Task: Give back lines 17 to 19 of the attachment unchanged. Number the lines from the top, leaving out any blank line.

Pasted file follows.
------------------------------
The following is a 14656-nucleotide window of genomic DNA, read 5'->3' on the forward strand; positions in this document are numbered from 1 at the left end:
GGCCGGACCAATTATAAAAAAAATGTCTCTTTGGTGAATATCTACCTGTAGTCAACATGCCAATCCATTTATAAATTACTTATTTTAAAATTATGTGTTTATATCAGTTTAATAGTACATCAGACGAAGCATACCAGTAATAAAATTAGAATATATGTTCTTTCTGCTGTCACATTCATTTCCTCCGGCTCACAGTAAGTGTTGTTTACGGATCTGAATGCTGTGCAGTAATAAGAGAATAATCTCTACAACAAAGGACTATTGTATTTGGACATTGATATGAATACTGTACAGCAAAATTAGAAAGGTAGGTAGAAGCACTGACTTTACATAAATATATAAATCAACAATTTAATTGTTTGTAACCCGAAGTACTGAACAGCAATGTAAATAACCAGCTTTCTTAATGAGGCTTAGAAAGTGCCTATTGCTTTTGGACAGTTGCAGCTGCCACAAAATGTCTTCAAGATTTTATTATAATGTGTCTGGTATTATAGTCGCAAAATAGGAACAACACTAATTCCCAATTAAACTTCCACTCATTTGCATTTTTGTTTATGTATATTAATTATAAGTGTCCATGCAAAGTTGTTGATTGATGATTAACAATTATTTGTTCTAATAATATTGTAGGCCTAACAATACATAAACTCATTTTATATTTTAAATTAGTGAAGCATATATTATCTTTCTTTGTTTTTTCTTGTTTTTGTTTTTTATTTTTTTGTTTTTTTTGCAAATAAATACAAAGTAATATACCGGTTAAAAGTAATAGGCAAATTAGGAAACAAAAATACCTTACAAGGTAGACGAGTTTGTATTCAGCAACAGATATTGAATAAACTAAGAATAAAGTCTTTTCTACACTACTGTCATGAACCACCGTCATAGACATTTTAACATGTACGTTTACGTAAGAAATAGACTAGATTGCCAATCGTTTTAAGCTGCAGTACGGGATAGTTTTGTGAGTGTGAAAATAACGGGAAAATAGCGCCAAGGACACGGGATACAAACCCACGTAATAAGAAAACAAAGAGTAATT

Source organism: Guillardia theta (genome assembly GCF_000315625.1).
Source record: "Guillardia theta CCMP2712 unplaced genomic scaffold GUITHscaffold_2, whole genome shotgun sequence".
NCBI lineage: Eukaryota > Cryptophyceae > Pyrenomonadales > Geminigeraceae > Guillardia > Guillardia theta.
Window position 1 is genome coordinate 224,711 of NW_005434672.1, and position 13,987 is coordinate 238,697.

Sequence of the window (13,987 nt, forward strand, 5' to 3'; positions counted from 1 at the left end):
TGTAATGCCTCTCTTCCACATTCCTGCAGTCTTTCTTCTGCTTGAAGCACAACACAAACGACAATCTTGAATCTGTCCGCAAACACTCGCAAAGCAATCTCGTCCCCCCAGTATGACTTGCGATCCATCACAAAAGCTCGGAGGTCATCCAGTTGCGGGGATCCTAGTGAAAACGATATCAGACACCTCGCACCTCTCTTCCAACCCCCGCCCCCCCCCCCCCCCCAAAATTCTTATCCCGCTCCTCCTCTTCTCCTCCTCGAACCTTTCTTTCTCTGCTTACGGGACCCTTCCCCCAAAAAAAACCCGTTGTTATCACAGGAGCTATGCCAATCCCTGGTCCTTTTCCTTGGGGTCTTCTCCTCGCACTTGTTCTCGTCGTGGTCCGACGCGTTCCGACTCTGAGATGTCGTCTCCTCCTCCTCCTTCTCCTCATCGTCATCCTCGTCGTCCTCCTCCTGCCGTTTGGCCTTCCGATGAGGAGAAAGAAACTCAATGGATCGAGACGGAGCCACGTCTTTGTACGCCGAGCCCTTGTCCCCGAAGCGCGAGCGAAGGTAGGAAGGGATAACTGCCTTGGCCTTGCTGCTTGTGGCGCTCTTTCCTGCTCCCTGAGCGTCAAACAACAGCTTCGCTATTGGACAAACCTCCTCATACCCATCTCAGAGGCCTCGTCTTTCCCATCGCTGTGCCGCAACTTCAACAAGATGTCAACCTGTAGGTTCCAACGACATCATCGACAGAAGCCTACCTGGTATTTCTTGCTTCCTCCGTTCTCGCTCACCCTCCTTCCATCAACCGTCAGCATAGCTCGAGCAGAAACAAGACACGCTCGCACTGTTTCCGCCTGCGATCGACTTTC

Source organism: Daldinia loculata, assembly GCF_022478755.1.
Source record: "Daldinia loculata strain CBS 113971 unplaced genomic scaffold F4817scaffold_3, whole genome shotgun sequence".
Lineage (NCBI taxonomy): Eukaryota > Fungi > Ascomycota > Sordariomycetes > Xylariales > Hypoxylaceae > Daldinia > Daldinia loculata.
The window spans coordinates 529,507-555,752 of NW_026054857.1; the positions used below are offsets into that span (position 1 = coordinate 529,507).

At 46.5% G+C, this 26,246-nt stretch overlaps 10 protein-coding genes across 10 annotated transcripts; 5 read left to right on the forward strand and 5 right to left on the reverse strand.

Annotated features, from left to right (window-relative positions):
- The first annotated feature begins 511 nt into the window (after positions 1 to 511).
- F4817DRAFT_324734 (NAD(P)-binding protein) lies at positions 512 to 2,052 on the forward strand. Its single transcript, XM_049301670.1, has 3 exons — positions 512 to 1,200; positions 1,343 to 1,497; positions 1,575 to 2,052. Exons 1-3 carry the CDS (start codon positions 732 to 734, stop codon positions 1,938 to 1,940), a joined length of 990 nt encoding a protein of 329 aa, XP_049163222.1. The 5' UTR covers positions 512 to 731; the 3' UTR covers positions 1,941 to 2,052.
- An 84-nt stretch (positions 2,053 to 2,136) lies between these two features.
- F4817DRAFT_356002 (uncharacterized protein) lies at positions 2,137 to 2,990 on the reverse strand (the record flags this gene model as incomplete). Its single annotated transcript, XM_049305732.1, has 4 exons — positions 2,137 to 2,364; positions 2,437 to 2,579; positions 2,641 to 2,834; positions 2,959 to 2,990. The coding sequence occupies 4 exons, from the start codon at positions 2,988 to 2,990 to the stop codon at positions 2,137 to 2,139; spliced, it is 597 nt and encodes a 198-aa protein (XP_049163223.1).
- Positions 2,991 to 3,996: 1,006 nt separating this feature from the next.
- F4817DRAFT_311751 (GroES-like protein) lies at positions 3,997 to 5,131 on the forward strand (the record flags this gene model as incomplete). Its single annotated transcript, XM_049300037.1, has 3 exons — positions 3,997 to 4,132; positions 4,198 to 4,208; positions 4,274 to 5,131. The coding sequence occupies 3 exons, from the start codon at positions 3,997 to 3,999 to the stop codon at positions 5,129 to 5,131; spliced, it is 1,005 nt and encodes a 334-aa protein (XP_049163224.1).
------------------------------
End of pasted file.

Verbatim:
- An 84-nt stretch (positions 2,053 to 2,136) lies between these two features.
- F4817DRAFT_356002 (uncharacterized protein) lies at positions 2,137 to 2,990 on the reverse strand (the record flags this gene model as incomplete). Its single annotated transcript, XM_049305732.1, has 4 exons — positions 2,137 to 2,364; positions 2,437 to 2,579; positions 2,641 to 2,834; positions 2,959 to 2,990. The coding sequence occupies 4 exons, from the start codon at positions 2,988 to 2,990 to the stop codon at positions 2,137 to 2,139; spliced, it is 597 nt and encodes a 198-aa protein (XP_049163223.1).
- Positions 2,991 to 3,996: 1,006 nt separating this feature from the next.